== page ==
Author(s): Moffett S, Brown DA, Linder ME
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Abstract Domains rich in sphingolipids and cholesterol, or rafts, may organize signal transduction complexes at the plasma membrane. Raft lipids are believed to exist in a state similar to the liquid-ordered phase. It has been proposed that proteins with a high affinity for an ordered lipid environment will preferentially partition into rafts (Melkonian, K. A., Ostermeyer, A. G., Chen, J. Z., Roth, M. G., and Brown, D. A. (1999) J. Biol. Chem. 274, 3910-3917). We investigated the possibility that lipid-lipid interactions between lipid-modified proteins and raft lipids mediate targeting of proteins to these domains. G protein monomers or trimers were reconstituted in liposomes, engineered to mimic raft domains. Assay for partitioning of G proteins into rafts was based on Triton X-100 insolubility. Myristoylation and palmitoylation of Galpha(i) were necessary and sufficient for association with liposomes and partitioning into rafts. Strikingly, the amount of fatty-acylated Galpha(i) in rafts was significantly reduced when myristoylated Galpha(i) was thioacylated with cis-unsaturated fatty acids instead of saturated fatty acids such as palmitate. Prenylated betagamma subunits were excluded from rafts, whether reconstituted alone or with fatty-acylated alpha subunits. These results suggest that the structural difference between lipids that modify proteins is one basis for the selectivity of protein targeting to rafts.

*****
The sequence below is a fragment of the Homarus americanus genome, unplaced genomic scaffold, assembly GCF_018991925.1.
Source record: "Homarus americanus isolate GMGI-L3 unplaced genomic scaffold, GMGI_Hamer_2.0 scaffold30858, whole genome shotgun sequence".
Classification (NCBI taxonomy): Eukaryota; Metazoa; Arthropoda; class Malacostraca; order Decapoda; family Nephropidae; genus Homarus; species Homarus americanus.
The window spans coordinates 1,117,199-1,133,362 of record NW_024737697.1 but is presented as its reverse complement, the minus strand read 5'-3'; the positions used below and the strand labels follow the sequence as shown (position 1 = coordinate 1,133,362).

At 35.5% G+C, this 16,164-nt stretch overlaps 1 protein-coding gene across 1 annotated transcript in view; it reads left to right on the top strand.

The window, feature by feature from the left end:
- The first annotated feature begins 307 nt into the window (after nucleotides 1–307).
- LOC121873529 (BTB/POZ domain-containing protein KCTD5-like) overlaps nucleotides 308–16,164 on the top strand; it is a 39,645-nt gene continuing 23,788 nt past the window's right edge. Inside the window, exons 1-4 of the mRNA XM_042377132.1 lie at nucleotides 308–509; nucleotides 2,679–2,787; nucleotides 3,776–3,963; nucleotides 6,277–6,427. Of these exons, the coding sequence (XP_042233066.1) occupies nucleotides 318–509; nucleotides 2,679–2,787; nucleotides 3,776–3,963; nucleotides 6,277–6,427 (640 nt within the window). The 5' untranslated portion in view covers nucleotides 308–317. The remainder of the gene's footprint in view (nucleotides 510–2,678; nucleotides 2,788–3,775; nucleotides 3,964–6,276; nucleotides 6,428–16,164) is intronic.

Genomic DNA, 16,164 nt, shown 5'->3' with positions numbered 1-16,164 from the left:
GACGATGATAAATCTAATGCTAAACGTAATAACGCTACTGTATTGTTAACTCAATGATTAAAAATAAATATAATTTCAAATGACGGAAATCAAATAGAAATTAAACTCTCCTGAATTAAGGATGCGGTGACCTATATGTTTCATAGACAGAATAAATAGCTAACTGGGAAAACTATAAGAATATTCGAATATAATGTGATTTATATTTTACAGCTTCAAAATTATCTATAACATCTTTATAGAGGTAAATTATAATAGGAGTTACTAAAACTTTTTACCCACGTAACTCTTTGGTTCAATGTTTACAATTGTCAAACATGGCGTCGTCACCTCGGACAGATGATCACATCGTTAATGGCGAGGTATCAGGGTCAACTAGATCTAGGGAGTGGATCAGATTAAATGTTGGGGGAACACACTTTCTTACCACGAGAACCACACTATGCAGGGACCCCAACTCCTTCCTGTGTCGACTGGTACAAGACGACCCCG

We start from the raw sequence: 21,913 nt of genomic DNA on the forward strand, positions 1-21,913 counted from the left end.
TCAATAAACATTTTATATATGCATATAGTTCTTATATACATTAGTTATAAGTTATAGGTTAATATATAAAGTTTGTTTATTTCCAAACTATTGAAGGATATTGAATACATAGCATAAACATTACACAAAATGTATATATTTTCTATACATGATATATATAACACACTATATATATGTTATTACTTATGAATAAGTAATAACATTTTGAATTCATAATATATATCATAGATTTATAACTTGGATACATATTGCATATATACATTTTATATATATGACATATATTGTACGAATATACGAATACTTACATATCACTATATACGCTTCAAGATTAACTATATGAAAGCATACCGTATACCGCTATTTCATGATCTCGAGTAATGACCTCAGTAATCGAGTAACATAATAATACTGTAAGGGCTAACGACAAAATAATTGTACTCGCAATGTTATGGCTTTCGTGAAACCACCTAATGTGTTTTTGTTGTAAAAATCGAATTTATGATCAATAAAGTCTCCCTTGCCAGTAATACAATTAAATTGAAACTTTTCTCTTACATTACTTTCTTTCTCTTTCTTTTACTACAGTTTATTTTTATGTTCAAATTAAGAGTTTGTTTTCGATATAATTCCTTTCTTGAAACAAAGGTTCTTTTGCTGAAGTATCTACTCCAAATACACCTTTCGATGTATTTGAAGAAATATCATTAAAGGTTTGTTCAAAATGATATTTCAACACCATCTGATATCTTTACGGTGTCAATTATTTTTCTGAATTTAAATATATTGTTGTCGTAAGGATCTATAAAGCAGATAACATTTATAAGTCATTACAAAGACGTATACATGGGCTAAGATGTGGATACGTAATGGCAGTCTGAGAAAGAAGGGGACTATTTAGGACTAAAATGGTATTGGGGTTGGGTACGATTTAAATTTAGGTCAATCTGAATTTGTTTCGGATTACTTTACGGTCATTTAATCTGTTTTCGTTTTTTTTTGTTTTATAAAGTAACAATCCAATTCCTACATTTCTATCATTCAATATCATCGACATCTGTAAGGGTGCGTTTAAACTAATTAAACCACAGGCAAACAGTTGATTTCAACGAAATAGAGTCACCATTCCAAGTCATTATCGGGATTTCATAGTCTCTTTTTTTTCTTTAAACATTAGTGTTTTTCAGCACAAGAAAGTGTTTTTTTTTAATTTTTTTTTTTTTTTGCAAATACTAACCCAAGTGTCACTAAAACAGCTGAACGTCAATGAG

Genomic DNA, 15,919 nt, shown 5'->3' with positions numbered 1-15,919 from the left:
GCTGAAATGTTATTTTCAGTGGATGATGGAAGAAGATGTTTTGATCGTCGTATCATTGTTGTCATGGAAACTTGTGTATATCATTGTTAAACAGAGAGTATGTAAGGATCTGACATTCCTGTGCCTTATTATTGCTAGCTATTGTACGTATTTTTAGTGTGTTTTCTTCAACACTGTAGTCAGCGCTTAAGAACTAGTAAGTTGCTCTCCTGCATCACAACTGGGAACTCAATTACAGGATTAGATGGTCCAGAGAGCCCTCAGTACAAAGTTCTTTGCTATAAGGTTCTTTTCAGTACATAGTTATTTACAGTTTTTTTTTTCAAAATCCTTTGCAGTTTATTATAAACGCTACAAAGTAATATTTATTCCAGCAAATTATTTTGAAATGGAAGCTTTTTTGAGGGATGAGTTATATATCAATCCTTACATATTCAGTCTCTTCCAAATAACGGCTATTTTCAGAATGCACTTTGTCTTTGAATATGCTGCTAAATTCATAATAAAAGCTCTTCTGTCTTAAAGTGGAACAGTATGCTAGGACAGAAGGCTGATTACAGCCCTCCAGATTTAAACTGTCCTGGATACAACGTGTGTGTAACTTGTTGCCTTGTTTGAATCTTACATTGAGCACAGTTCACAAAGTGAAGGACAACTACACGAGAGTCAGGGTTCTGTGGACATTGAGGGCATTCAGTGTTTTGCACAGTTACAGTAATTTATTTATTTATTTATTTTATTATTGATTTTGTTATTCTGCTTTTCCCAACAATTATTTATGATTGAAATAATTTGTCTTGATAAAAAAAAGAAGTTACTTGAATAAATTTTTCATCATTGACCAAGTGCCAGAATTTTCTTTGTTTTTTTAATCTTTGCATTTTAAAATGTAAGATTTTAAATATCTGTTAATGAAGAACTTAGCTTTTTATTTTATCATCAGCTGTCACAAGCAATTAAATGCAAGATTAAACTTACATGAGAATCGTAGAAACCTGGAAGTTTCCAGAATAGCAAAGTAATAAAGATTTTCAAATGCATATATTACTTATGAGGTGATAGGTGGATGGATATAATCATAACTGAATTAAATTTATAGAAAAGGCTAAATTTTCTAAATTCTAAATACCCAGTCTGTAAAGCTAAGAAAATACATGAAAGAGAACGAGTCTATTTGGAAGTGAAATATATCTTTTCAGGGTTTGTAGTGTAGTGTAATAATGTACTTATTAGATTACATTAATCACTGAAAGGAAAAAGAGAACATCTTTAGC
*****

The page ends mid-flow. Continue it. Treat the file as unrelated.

This article was published in J Biol Chem
and referenced in Journal of Proteomics & Bioinformatics